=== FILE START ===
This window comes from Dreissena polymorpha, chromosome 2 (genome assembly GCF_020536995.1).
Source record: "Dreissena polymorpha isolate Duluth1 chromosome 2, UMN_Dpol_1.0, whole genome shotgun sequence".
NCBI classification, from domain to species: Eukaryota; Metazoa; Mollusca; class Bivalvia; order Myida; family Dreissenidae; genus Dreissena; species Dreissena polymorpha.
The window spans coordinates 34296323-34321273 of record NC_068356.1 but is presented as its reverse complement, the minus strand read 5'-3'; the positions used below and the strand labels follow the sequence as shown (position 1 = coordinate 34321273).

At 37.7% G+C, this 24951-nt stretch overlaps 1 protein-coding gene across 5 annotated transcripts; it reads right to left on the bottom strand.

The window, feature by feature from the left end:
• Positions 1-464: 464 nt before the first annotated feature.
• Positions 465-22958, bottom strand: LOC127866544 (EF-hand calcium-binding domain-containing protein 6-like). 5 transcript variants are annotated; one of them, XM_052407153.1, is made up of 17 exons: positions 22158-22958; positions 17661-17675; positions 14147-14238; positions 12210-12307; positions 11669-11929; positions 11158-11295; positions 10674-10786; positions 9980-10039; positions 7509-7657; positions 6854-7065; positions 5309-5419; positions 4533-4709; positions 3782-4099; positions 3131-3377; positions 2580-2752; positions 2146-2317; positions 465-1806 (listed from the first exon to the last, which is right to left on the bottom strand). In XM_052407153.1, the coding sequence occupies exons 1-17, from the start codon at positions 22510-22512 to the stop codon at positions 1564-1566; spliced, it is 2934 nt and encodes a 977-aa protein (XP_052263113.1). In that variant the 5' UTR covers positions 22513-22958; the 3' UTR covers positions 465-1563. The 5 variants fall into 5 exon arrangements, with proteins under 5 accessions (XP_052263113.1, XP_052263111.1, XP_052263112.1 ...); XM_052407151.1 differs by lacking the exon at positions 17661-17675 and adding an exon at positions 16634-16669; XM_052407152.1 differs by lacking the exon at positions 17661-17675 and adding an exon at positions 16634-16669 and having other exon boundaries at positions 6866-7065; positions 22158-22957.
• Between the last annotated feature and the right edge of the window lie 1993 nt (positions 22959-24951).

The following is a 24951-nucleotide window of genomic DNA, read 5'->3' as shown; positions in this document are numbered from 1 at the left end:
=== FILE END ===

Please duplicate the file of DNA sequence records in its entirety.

This window comes from Dreissena polymorpha, chromosome 2 (genome assembly GCF_020536995.1).
Source record: "Dreissena polymorpha isolate Duluth1 chromosome 2, UMN_Dpol_1.0, whole genome shotgun sequence".
NCBI classification, from domain to species: Eukaryota; Metazoa; Mollusca; class Bivalvia; order Myida; family Dreissenidae; genus Dreissena; species Dreissena polymorpha.
The window spans coordinates 34296323-34321273 of record NC_068356.1 but is presented as its reverse complement, the minus strand read 5'-3'; the positions used below and the strand labels follow the sequence as shown (position 1 = coordinate 34321273).

At 37.7% G+C, this 24951-nt stretch overlaps 1 protein-coding gene across 5 annotated transcripts; it reads right to left on the bottom strand.

The window, feature by feature from the left end:
• Positions 1-464: 464 nt before the first annotated feature.
• Positions 465-22958, bottom strand: LOC127866544 (EF-hand calcium-binding domain-containing protein 6-like). 5 transcript variants are annotated; one of them, XM_052407153.1, is made up of 17 exons: positions 22158-22958; positions 17661-17675; positions 14147-14238; positions 12210-12307; positions 11669-11929; positions 11158-11295; positions 10674-10786; positions 9980-10039; positions 7509-7657; positions 6854-7065; positions 5309-5419; positions 4533-4709; positions 3782-4099; positions 3131-3377; positions 2580-2752; positions 2146-2317; positions 465-1806 (listed from the first exon to the last, which is right to left on the bottom strand). In XM_052407153.1, the coding sequence occupies exons 1-17, from the start codon at positions 22510-22512 to the stop codon at positions 1564-1566; spliced, it is 2934 nt and encodes a 977-aa protein (XP_052263113.1). In that variant the 5' UTR covers positions 22513-22958; the 3' UTR covers positions 465-1563. The 5 variants fall into 5 exon arrangements, with proteins under 5 accessions (XP_052263113.1, XP_052263111.1, XP_052263112.1 ...); XM_052407151.1 differs by lacking the exon at positions 17661-17675 and adding an exon at positions 16634-16669; XM_052407152.1 differs by lacking the exon at positions 17661-17675 and adding an exon at positions 16634-16669 and having other exon boundaries at positions 6866-7065; positions 22158-22957.
• Between the last annotated feature and the right edge of the window lie 1993 nt (positions 22959-24951).

The following is a 24951-nucleotide window of genomic DNA, read 5'->3' as shown; positions in this document are numbered from 1 at the left end: